Charlie Blackmon Decides Not to Deal With Doubt

I don’t know if Charlie Blackmon is baseball’s most underrated player. Probably not. There are a lot of very good players. But just in case you don’t know exactly what’s up: Last season, Blackmon finished ninth among position players in WAR. Over the past three seasons, Blackmon has ranked 22nd, between George Springer and Kyle Seager. Blackmon is a center fielder who just finished with a top-30 expected wOBA. The year before that, he was in the top 40. Charlie Blackmon is very good, and, depending on your own personal thresholds, you might well say that Charlie Blackmon is great. He’s been lined up to be a part of the upcoming massive free-agent market.

But Blackmon has decided to take himself off the market entirely. Or, the team and the agency have decided, with Blackmon’s final approval. You don’t often see premium free agents sign extensions so close to the end of a contract, but Blackmon has agreed to an extra five years with the Rockies, with a $94-million guarantee. It’s more complicated than that, but the take-home point is that Blackmon is going to stick around in Colorado. Clearly, he’s fond of it there, and he’d hardly be the first player to decide that free agency appears less appealing than it used to.

Don’t get me wrong: Blackmon didn’t sign away his free agency for a bargain. Quite the opposite! Blackmon decided to forgo the chance to shop around, but he’s come away with a strong deal for himself. As noted, he’ll get five years and $94 million, covering his age 32-36 seasons. Lorenzo Cain just got five years and $80 million from the Brewers, covering his age 32-36 seasons. Over the past three years, Cain has been worth 13.1 WAR, with Blackmon at 12.9. Cain came with a qualifying offer, and free-agent Blackmon presumably would’ve. In the previous offseason, Dexter Fowler got five years and $82.5 million, covering his age 31-35 seasons. Blackmon’s contract compares well, especially given that there wasn’t competition. He’s signing a full seven or so months away from becoming available.

There’s also another part to this. Here is Blackmon’s year-to-year breakdown:

  • 2019: $21 million
  • 2020: $21 million
  • 2021: $21 million
  • 2022: $21-million player option
  • 2023: $10-million player option, with incentives up to $18 million

We don’t get to write “player option” very much. Usually, with extensions, you see club options instead. But all this is is another way of saying “opt-out clause.” Blackmon can opt out after 2021, or he can opt out after 2022. It’s perfectly fair to wonder how realistic that would be, with Blackmon in his mid-30s by then, but this comes down to being player-friendly language. The player options push more value in Blackmon’s direction, just in case he continues to be a 6-win player or whatever, without decline. This contract doesn’t cap Blackmon’s upside.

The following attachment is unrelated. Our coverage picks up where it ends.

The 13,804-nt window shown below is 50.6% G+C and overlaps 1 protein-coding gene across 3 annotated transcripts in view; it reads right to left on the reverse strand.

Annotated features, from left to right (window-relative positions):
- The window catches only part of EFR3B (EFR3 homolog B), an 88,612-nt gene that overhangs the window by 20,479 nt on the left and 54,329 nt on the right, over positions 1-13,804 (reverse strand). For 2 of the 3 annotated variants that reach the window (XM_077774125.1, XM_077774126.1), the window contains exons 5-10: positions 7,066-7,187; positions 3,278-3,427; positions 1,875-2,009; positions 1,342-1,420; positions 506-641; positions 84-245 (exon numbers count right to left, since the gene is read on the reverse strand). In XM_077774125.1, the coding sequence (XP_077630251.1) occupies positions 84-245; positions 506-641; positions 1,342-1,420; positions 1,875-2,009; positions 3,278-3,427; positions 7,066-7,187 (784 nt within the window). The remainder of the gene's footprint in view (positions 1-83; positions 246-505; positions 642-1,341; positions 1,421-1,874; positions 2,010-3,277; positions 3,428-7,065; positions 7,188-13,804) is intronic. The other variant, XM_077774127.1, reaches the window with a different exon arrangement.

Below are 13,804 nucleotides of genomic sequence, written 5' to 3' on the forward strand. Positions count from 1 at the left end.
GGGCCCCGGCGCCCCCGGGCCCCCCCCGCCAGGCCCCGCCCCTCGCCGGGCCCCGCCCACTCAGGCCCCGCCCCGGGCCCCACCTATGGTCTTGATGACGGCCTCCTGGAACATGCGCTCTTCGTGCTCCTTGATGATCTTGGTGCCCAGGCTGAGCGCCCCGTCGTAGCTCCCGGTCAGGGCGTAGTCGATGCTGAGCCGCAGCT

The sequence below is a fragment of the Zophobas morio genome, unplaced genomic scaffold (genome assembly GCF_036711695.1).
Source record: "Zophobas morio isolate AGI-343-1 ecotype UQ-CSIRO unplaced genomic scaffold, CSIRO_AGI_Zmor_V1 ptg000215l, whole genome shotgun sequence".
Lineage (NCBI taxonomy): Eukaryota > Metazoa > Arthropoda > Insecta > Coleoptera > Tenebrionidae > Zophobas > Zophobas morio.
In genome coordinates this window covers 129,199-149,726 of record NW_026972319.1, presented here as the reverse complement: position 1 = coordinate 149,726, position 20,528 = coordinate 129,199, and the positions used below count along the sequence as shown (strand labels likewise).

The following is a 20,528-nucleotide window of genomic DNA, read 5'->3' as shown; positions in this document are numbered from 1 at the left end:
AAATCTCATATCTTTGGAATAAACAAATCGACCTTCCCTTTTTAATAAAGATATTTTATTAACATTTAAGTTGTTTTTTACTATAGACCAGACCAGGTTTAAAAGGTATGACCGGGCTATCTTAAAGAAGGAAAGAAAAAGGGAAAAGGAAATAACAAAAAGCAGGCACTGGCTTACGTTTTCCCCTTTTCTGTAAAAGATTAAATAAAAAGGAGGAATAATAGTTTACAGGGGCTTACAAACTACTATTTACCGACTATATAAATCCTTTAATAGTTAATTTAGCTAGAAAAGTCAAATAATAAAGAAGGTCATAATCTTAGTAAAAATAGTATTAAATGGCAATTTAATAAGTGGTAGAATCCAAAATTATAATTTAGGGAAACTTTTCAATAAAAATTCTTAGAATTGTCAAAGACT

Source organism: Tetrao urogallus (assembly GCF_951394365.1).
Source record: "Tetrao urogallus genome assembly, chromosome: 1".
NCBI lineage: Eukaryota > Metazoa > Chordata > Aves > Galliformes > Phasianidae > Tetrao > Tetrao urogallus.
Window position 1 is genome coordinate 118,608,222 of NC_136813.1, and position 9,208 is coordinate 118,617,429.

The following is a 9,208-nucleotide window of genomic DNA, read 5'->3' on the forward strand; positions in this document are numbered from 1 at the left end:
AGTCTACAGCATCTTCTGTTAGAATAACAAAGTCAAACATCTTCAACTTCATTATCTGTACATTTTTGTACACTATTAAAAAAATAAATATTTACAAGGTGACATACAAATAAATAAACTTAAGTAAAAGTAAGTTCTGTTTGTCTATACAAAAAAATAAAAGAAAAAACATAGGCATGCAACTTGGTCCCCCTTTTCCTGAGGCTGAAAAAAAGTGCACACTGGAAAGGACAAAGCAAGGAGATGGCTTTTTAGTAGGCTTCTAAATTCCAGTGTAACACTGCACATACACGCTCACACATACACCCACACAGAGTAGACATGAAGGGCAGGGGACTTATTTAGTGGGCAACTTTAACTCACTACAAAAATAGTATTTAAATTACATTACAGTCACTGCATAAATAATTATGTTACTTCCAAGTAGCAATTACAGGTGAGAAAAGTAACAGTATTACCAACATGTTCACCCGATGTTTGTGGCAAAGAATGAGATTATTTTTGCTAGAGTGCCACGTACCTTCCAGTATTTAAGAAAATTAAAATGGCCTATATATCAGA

It’s interesting to see Blackmon’s side do so well in negotiation. This is a key player the Rockies will retain for a while. Yet it’s no less interesting to think about what Blackmon might have avoided. I don’t just mean the possibility of a disappointing year, that would take the rug out from under Blackmon’s future contract demands. Let’s say Blackmon is good again throughout 2018. He was going to present a fascinating free-agent case. But, given what we just saw in the market, there could’ve been a case held against him.

We’ve all heard about how free agency has changed. Anecdotally, at least, free agency now feels more like arbitration, with suitors telling players everything that’s wrong with them. There’s nothing wrong with teams being critical, of course, because it’s their own money they’re spending, and they want to spend it wisely, but Blackmon could’ve faced an uphill battle. Teams could’ve tried to remind him he’s a 30+ year-old outfielder who doesn’t rate particularly well in center.

And then, more importantly, there’s the Coors Field factor. Like all Rockies hitters, Blackmon has had far more success at home. For his career, his wOBA split is 91 points. His wRC+ split is 31 points. Blackmon, in Colorado, has hit for a way higher BABIP, and he’s also recorded most of his triples. Yet there are the peripherals, too. Blackmon has walked more at home, and he’s made a lot more contact. Since 2015, Blackmon’s strikeout rate at home is lower than his rate on the road by 7.5 percentage points. That’s the biggest difference in baseball. Home Blackmon has walked twice for every three strikeouts. Road Blackmon has walked once for every three strikeouts.

We know that Coors Field messes with peripherals. Park factors are complicated. We also know that teams are smart — teams know what park factors do, and teams know you can’t just look at Colorado hitters’ road numbers alone. You have to consider everything that Blackmon has accomplished, on the road and not on the road. But if Blackmon were a free agent, he’d definitely be hearing about how his numbers might be a mirage. Teams would definitely point out the splits and express their own concern about how he’d perform in another environment. Coors Field does present an irritating variable, sometimes. And teams would use it to try to reduce Blackmon’s cost.